Former foreign minister also up for big job at Canadian Pacific.
OTTAWA—John Baird’s appointment to a high-level job at a global mining giant that lobbied him when he was foreign affairs minister is raising questions about the rules governing employment for former public office holders.
Baird, who announced last month that he was stepping down from Prime Minister Stephen Harper’s cabinet and leaving politics, has been hired as an international adviser by Toronto-based Barrick Gold Corp.
While Baird was in charge of foreign affairs, Barrick sent a lobbyist to discuss international relations, mining and trade with him several times — most recently in May 2013. Barrick, the world’s leading gold company, has extensive mining operations in the Americas and South Pacific.
“What’s disturbing here is we’re seeing this revolving door between very key industries and the cabinet,” said NDP ethics critic Charlie Angus. “And the lobbying act doesn’t cover this kind of movement because people are being hired as advisers, not lobbyists.”
But people like Baird are not hired to explain industry positions to the government as a lobbyist would do, Angus said. “You hire John Baird because he knows people in government; you hire him to make the call if you need that.” But government, he said, is not supposed to be about “who you know in the PMO (Prime Minister’s Office).”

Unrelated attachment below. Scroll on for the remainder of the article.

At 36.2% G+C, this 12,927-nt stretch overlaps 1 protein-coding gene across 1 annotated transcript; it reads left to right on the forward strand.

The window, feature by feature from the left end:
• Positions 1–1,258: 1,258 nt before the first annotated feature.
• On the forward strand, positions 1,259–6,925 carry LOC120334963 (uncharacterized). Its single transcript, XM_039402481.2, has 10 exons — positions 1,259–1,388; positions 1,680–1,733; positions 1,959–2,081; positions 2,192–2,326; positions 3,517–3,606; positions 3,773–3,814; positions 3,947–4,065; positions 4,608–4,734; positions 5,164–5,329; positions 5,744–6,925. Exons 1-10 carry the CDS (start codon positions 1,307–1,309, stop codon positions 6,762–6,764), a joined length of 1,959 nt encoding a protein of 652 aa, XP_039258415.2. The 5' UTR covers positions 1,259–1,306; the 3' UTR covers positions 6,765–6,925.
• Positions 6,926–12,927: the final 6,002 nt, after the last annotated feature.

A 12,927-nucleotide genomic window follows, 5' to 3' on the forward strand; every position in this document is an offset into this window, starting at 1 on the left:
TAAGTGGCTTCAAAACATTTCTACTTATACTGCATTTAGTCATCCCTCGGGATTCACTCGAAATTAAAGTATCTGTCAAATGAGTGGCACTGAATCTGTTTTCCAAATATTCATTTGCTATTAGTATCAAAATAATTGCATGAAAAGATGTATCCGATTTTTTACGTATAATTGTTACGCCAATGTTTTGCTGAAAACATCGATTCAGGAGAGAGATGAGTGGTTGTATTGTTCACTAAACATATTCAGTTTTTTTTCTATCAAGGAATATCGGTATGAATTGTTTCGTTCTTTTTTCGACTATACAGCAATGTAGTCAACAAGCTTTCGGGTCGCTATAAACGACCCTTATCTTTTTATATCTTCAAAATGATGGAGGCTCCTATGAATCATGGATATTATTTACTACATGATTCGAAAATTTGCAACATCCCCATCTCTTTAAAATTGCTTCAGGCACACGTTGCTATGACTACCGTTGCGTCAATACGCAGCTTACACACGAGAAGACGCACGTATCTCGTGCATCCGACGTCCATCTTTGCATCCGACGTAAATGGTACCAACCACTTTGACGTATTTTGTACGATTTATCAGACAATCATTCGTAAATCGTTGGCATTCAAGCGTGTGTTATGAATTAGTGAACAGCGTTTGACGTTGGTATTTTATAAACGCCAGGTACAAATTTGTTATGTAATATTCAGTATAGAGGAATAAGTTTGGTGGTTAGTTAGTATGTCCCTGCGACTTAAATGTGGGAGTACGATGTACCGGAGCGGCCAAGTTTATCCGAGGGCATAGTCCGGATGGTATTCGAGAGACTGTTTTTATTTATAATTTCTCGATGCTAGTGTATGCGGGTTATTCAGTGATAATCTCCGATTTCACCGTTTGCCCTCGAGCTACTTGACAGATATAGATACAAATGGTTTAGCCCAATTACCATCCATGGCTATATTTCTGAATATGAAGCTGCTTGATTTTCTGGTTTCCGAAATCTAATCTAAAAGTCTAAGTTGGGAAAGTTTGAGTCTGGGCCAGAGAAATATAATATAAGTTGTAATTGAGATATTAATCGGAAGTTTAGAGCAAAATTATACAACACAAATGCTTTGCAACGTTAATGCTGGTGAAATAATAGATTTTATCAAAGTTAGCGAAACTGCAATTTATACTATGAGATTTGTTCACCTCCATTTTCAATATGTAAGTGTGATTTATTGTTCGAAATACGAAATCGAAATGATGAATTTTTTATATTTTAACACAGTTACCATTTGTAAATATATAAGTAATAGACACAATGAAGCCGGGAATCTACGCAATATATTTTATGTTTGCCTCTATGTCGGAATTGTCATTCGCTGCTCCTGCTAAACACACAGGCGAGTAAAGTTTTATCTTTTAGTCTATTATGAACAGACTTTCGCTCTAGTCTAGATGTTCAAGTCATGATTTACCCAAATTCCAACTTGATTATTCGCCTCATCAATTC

Maude Barlow, national chairperson of the Council of Canadians, said Barrick stands to be helped by the Harper government’s promotion of mining and other international economic activity. “This appointment raises serious ethical questions that must be answered by this government,” she said.
Baird has also been nominated to join the board of directors of Canadian Pacific, he confirmed Monday. The job pays $235,000 annually.
Baird could not be reached for comment but tweeted: “I consulted the Ethics Commissioner before joining Barrick and before accepting CP’s invitation to serve on their Board. Got the green light.”
A spokesperson for Mary Dawson, the federal ethics watchdog, confirmed Baird had “consulted the commissioner with respect to his post-employment obligations.” Under conflict-of-interest rules, which Baird helped guide into law, former cabinet ministers cannot take employment with a company with which they have had “significant” dealings during the year before they left office.